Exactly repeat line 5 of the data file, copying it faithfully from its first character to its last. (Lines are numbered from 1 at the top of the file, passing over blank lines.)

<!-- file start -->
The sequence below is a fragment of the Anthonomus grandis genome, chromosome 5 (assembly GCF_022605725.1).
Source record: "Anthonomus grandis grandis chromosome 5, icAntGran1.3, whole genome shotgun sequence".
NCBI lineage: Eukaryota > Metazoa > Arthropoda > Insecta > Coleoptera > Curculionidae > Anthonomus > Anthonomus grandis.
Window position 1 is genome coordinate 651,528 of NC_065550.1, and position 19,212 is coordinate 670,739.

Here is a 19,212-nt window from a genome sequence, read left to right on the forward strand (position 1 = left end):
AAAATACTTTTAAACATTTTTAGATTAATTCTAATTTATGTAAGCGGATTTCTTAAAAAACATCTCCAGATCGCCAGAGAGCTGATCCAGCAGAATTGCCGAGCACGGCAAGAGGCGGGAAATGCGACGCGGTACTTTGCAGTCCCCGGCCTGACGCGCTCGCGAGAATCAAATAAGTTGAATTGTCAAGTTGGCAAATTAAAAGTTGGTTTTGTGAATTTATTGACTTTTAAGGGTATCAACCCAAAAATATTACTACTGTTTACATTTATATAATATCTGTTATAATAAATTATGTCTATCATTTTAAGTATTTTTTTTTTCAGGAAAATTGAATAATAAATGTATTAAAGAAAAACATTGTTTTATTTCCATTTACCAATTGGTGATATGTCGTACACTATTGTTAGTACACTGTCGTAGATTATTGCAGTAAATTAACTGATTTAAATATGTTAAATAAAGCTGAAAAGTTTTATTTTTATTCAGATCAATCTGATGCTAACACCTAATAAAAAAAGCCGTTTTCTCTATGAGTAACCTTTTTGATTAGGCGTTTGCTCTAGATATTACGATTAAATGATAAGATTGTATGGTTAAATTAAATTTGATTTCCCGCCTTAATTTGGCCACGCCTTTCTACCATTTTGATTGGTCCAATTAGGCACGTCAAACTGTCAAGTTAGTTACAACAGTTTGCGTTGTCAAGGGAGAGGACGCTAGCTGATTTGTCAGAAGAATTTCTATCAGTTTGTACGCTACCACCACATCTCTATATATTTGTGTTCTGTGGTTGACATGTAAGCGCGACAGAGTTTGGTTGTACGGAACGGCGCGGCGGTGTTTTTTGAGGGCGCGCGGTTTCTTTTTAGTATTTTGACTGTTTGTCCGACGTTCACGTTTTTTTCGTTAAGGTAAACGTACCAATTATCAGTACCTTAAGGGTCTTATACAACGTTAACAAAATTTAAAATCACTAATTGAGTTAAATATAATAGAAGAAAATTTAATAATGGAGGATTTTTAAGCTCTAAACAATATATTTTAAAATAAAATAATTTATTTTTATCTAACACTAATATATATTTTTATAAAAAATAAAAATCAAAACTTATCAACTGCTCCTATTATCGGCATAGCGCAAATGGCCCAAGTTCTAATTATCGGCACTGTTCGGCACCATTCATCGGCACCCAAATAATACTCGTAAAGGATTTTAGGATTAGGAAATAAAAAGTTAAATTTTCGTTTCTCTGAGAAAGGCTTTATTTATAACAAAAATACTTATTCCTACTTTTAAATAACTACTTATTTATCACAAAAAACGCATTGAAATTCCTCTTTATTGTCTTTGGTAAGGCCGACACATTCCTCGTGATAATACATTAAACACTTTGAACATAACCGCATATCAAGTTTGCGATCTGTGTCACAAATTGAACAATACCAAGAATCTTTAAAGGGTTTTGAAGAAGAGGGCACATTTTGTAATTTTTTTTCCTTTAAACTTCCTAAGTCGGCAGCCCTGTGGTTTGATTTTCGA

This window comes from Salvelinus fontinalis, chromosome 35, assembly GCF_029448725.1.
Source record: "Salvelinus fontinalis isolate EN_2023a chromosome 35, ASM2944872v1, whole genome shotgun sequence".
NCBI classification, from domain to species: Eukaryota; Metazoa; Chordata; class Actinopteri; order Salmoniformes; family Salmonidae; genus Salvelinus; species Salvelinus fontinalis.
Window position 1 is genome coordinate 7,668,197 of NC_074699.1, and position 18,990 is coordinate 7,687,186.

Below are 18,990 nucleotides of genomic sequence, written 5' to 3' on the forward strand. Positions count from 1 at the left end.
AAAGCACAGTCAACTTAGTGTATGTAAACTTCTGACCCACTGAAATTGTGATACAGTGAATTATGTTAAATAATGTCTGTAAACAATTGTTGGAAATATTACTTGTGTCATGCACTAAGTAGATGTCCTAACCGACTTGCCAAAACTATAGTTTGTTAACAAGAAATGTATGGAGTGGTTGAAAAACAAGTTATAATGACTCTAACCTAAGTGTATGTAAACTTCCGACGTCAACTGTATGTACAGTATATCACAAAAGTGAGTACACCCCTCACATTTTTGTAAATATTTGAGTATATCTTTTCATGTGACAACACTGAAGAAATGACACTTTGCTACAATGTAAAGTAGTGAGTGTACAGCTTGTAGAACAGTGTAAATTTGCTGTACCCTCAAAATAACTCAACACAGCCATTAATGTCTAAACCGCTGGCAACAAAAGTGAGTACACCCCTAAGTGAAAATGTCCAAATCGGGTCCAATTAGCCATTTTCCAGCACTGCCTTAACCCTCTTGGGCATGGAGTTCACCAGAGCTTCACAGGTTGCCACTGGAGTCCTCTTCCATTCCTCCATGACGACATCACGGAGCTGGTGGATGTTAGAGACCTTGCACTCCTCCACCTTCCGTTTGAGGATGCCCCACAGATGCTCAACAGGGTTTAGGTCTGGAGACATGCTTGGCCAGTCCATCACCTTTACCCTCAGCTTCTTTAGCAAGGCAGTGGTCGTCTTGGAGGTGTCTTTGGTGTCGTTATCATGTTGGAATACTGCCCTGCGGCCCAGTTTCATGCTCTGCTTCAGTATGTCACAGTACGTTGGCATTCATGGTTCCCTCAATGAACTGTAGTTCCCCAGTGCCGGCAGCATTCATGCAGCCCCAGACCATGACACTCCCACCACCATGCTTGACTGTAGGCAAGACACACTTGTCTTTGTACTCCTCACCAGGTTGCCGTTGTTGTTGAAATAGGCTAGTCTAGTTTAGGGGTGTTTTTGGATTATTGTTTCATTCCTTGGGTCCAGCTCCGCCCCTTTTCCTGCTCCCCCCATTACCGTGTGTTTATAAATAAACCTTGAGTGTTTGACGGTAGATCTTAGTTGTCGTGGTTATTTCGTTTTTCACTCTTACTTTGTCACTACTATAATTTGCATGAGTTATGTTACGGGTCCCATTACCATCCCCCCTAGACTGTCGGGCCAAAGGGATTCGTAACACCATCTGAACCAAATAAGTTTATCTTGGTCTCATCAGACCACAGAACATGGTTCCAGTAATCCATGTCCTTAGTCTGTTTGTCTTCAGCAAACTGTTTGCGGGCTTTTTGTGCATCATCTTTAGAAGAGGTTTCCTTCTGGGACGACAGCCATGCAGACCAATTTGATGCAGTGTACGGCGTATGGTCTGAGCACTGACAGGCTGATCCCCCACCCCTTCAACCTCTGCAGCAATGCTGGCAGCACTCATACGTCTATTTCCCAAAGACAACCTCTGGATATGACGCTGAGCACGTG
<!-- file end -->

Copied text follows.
Here is a 19,212-nt window from a genome sequence, read left to right on the forward strand (position 1 = left end):